What You Need To Know About The SAA Saga
8 September 2017 | SA Views | Natalie Mayer

South African Airways is the flagship airline of SA. It was established in 1934 after the government acquired Union Airways, an independent commercial airline that had been in operation since 1929. Today, SAA flies to 56 destinations across the world, and is one of the largest aircraft fleets in Africa. The airline owns the low-cost carrier Mango, and has partnerships with Airlink and South African Express. SAA is also a member of the Star Alliance, which allows it to share airport terminals, and allows passengers to connect to more destinations over the globe as well as participate in a rewards programme.

SAA’s financial situation - beyond repair?

Despite being a large and popular airline, SAA has been making an operational loss for more than ten years, and is deeply in debt to suppliers to the tune of around R6.785 billion, due at the end of September this year. Chief financial officer Phumeza Nhantsi disclosed that in addition to the loss of R2.8 billion expected in 2017/18, the airline will suffer a further loss of R1.8 billion in 2018/19, and could only potentially make a profit in the 2019/20 fiscal year. Furthermore, Deputy Finance Minister Sfiso Buthelezi noted that SAA’s cashflow is affected by R1.05 billion that cannot be repatriated from Angola, Zimbabwe, Nigeria and Senegal, though efforts are being made to retrieve these funds.

SAA went into a negative cash position in July of -R568 million, forecast to increase to -R936 million in August. At the beginning of August, SAA recorded a net loss of R1.459 billion year-to-date, versus R1.388 billion in the same period last year. Government guarantees to SAA rose from R1.3 billion in 2007/08 to R19.1 billion by September 2016 - working out to a 35% rise every year, which is simply unsustainable. Since 2008 when SAA’s solvency issues first arose, the ANC government has spent R23.3 billion in bailouts and guarantees for SAA.

What is the government doing about it?

On 30 June 2017, the state-owned company received a government bailout of R2.2 billion, but still needs a further R20 billion worth of government debt guarantees.

The Cabinet is due to make a final decision on how to fund the R10 billion recapitalisation of SAA by the end of September, according to new Finance Minister, Makusi Gigaba. He and three other ministers (Communications and Postal Services, Public Enterprises, and Economic Development) have been considering options such as granting share equity, public-private partnerships, or selling  the government’s Telkom shares. The government currently owns a 39.75% stake in Telkom worth approximately R14.4 billion, which could possibly be bought by the Public Investment Corporation (PIC), the custodian of pensions of government employees, as well as other funds.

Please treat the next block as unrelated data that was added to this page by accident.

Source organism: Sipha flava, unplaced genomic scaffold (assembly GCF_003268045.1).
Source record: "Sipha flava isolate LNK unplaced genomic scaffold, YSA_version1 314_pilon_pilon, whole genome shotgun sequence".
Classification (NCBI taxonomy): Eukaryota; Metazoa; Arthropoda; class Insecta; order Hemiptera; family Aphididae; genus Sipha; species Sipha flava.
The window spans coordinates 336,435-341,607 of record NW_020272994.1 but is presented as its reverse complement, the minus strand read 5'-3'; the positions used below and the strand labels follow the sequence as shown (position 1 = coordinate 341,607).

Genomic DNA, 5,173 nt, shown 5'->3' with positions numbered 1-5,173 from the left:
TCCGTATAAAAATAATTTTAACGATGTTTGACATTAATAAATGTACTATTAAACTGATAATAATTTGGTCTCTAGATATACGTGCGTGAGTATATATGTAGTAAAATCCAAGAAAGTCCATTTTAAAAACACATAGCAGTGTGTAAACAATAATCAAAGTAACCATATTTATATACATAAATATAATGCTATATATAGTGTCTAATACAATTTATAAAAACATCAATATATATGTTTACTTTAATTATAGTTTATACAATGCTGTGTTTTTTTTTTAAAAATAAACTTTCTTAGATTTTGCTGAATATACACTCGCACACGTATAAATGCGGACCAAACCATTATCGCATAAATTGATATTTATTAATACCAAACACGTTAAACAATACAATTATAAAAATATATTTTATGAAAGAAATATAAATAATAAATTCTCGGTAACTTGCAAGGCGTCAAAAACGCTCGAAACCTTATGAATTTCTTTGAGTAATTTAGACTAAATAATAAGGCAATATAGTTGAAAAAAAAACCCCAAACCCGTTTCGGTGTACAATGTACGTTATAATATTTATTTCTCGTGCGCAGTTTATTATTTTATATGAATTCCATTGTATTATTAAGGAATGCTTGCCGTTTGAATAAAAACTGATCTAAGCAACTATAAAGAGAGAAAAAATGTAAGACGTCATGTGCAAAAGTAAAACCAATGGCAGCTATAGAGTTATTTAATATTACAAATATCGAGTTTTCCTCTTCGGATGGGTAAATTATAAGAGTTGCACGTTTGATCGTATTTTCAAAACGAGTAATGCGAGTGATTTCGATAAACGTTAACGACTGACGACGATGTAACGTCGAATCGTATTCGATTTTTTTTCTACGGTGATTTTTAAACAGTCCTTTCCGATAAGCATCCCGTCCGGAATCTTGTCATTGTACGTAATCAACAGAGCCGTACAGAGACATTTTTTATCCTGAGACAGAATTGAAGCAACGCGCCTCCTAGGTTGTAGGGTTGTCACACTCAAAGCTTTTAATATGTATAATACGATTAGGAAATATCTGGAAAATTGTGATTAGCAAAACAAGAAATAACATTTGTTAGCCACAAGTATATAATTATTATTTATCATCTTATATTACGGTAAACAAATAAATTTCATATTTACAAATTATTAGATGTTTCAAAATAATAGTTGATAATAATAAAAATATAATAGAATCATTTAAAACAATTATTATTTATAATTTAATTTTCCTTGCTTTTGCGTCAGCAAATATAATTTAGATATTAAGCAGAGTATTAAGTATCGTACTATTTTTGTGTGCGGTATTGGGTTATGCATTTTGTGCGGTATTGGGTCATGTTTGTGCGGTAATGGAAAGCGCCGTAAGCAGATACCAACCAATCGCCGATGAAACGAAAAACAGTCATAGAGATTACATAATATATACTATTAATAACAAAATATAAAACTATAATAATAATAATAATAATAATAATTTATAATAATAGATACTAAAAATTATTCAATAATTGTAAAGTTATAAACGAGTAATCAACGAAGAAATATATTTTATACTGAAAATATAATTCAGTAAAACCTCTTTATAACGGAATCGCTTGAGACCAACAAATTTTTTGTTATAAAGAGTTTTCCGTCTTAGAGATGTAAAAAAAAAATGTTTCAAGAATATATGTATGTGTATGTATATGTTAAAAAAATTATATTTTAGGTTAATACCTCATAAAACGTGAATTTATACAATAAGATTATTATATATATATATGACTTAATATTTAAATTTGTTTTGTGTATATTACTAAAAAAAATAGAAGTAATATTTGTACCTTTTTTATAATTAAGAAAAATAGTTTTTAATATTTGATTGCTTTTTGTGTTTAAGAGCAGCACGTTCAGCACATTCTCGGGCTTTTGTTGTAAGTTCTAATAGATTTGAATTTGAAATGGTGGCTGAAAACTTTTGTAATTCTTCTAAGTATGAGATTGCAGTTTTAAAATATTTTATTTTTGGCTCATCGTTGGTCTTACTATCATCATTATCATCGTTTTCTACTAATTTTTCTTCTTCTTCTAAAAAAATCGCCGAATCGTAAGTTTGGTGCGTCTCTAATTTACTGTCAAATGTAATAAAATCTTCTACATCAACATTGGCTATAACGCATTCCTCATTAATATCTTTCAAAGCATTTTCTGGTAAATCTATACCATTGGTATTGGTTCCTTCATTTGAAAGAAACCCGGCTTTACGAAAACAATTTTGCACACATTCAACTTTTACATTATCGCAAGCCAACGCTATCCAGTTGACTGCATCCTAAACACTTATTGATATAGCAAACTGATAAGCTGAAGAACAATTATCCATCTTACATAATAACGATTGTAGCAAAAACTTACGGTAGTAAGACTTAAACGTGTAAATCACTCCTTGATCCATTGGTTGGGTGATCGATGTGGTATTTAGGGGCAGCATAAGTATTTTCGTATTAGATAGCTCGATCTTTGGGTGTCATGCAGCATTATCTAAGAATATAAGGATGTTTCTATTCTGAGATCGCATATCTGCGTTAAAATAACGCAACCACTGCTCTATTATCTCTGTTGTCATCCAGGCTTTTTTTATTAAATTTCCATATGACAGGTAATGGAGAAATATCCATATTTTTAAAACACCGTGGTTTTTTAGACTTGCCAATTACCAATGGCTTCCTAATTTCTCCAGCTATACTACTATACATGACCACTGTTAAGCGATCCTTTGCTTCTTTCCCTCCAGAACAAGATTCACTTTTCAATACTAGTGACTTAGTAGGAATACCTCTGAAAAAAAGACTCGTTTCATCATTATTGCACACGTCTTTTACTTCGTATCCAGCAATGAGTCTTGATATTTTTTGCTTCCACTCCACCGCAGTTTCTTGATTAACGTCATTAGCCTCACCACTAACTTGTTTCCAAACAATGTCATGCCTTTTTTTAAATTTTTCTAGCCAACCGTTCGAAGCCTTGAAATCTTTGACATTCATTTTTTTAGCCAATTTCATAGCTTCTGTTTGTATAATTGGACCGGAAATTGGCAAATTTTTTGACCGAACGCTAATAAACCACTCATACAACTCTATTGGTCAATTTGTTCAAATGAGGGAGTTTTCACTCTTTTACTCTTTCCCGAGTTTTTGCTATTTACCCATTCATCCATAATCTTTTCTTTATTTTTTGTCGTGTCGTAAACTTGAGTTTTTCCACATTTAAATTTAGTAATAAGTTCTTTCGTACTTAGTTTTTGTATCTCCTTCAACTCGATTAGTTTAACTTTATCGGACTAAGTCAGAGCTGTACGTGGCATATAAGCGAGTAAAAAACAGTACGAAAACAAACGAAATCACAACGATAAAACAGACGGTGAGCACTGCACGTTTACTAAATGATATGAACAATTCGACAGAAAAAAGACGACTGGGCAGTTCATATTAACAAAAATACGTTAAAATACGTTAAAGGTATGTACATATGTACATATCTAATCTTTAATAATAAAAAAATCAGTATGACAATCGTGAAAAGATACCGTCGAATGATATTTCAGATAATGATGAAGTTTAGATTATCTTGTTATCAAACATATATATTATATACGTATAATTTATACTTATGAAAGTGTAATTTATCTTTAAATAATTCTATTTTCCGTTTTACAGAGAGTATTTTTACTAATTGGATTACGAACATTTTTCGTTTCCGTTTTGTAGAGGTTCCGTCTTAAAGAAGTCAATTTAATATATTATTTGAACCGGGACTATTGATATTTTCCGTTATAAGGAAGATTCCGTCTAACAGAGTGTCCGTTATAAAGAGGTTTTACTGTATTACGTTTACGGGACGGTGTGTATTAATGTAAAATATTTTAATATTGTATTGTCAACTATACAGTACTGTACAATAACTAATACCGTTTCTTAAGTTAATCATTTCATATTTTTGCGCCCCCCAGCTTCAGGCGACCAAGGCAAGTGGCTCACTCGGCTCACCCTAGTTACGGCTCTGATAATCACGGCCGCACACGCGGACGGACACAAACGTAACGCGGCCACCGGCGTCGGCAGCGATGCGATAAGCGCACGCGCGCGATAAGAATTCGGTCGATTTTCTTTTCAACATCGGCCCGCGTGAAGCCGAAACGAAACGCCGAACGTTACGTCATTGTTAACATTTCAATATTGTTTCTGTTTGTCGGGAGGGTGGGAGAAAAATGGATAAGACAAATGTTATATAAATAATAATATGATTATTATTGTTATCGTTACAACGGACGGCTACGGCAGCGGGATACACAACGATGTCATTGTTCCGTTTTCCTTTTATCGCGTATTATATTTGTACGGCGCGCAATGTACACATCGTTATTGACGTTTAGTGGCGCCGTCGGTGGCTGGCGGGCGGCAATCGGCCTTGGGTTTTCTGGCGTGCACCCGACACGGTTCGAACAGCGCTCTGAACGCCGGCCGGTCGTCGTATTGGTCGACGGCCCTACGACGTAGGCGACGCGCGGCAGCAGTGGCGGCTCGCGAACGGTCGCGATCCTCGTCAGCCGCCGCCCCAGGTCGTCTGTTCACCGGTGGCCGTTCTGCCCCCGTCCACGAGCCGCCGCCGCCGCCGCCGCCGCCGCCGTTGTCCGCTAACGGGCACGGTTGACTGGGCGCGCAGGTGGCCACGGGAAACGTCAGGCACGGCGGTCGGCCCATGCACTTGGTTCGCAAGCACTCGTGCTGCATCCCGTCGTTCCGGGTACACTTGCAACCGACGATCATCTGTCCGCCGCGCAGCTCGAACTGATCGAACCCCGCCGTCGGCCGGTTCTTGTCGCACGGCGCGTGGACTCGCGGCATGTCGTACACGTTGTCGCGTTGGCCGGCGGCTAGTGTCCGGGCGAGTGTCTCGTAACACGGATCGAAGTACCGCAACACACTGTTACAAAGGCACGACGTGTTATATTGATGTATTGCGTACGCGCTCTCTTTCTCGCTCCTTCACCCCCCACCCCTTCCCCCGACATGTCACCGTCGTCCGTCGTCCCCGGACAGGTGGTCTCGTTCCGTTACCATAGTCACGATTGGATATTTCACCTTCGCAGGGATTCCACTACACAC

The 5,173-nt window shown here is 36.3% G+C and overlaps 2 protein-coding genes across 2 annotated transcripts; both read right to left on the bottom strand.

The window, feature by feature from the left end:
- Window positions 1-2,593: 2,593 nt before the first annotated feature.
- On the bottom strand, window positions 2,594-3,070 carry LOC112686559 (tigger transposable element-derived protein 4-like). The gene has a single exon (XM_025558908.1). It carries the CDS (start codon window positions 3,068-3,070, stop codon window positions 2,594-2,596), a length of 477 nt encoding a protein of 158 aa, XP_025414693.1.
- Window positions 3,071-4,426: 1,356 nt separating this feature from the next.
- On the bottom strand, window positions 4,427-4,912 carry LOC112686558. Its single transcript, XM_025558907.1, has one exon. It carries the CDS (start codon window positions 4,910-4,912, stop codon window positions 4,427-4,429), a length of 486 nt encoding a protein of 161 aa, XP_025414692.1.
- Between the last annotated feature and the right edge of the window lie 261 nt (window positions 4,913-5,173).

The R10 billion recapitalisation includes the R2.2 billion already granted in June; the extra R7.793 billion would be used to repay R6.785 billion worth of loans due 30 September, and the remaining R750 million would be used as working capital.

More bailouts are not the solution

SAA’s main competitor, Comair, is making a profit in the same business environment - so a turnaround is theoretically possible. But SAA’s financial woes stem from severe mismanagement, and the constant bailouts are clearly not helping to resolve the situation.

Critics of the government’s efforts to recapitalise the airline suggest that SAA should rather be sold to private equity investors, as the government has failed in its numerous attempts to turn the business around.

Even Gigaba, in a memo to Cabinet, stated that recapitalisation will only solve the airline’s low cash reserves temporarily. He said that unless SAA reworks its business model to include initiatives in the turnaround plan, the problem of low cash reserves will remain. Gigaba is concerned that the airline does not have the necessary commercial skills to create and implement these initiatives.

However, SAA is currently working with Seabury consulting group to re-evaluate its long-term turnaround strategy, including its recapitalisation needs, which would include a proposal on the rationalisation of routes. "It is incumbent upon the SAA management and board to aggressively implement the recommendations of the five-year turnaround plan," Gigaba said.

In the meantime, the National Education Health and Allied Workers’ Union (Nehawu) is concerned that the PIC’s potential involvement in the recapitalisation plan could put government workers’ retirement funds at risk. Nehawu recommended that Gigaba remove the entire SAA board, and remarked that: "the looting and normalisation of profit loss is deeply entrenched and will require strong leadership, prosecutions of those who are lining their pockets, and a sound turnaround strategy to save the airline from total collapse."



Natalie Mayer

Natalie Mayer is an independent writer and editor with 12 years’ experience. She has a B.Com in Economics (UCT) and a Master’s in Sustainable Development (University of Stellenbosch) and has worked for a number of high-profile clients, such as the United Nations Educational, Scientific and Cultural Organization (UNESCO), Nedbank, the Sustainability Institute, Counterpoint Asset Management, Pearson Education, and of course, Sharenet - to name a few. Natalie has written and edited research papers, textbooks, print and online articles, and website content on a vast array of topics, including finance and money matters, education, property, social and environmental issues. She is passionate about communication that meets the needs of the audience, and her particular strength is to bring clarity to text.

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